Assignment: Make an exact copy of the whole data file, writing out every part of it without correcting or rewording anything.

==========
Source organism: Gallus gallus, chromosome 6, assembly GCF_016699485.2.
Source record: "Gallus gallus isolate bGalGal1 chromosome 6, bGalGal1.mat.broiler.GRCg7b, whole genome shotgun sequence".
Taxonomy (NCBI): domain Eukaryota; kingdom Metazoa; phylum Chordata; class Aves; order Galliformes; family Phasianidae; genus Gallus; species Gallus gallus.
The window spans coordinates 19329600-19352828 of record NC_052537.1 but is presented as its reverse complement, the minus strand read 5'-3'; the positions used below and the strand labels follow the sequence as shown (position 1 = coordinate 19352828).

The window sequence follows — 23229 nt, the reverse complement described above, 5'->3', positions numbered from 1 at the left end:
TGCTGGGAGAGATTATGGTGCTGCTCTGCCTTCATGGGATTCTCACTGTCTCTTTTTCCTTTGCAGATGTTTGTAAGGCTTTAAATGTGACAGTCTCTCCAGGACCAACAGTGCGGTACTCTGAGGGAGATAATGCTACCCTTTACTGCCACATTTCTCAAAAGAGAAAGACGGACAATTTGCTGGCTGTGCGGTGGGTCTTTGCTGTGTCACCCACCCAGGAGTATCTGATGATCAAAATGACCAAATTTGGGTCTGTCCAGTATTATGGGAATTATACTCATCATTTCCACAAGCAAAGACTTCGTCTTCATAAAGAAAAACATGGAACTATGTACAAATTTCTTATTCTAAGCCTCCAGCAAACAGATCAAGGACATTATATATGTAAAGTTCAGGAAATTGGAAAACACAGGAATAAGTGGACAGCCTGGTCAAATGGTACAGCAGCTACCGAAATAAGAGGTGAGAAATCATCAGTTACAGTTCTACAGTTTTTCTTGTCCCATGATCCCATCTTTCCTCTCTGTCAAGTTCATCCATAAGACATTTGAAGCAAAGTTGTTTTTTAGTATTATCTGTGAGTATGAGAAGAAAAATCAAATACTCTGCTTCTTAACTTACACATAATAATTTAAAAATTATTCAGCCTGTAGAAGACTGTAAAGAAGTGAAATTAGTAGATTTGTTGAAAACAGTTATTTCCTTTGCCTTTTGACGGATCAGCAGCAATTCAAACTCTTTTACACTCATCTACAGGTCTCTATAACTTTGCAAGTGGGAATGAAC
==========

Source organism: Gallus gallus, chromosome 6, assembly GCF_016699485.2.
Source record: "Gallus gallus isolate bGalGal1 chromosome 6, bGalGal1.mat.broiler.GRCg7b, whole genome shotgun sequence".
Taxonomy (NCBI): domain Eukaryota; kingdom Metazoa; phylum Chordata; class Aves; order Galliformes; family Phasianidae; genus Gallus; species Gallus gallus.
The window spans coordinates 19329600-19352828 of record NC_052537.1 but is presented as its reverse complement, the minus strand read 5'-3'; the positions used below and the strand labels follow the sequence as shown (position 1 = coordinate 19352828).

The window sequence follows — 23229 nt, the reverse complement described above, 5'->3', positions numbered from 1 at the left end:
TGCTGGGAGAGATTATGGTGCTGCTCTGCCTTCATGGGATTCTCACTGTCTCTTTTTCCTTTGCAGATGTTTGTAAGGCTTTAAATGTGACAGTCTCTCCAGGACCAACAGTGCGGTACTCTGAGGGAGATAATGCTACCCTTTACTGCCACATTTCTCAAAAGAGAAAGACGGACAATTTGCTGGCTGTGCGGTGGGTCTTTGCTGTGTCACCCACCCAGGAGTATCTGATGATCAAAATGACCAAATTTGGGTCTGTCCAGTATTATGGGAATTATACTCATCATTTCCACAAGCAAAGACTTCGTCTTCATAAAGAAAAACATGGAACTATGTACAAATTTCTTATTCTAAGCCTCCAGCAAACAGATCAAGGACATTATATATGTAAAGTTCAGGAAATTGGAAAACACAGGAATAAGTGGACAGCCTGGTCAAATGGTACAGCAGCTACCGAAATAAGAGGTGAGAAATCATCAGTTACAGTTCTACAGTTTTTCTTGTCCCATGATCCCATCTTTCCTCTCTGTCAAGTTCATCCATAAGACATTTGAAGCAAAGTTGTTTTTTAGTATTATCTGTGAGTATGAGAAGAAAAATCAAATACTCTGCTTCTTAACTTACACATAATAATTTAAAAATTATTCAGCCTGTAGAAGACTGTAAAGAAGTGAAATTAGTAGATTTGTTGAAAACAGTTATTTCCTTTGCCTTTTGACGGATCAGCAGCAATTCAAACTCTTTTACACTCATCTACAGGTCTCTATAACTTTGCAAGTGGGAATGAAC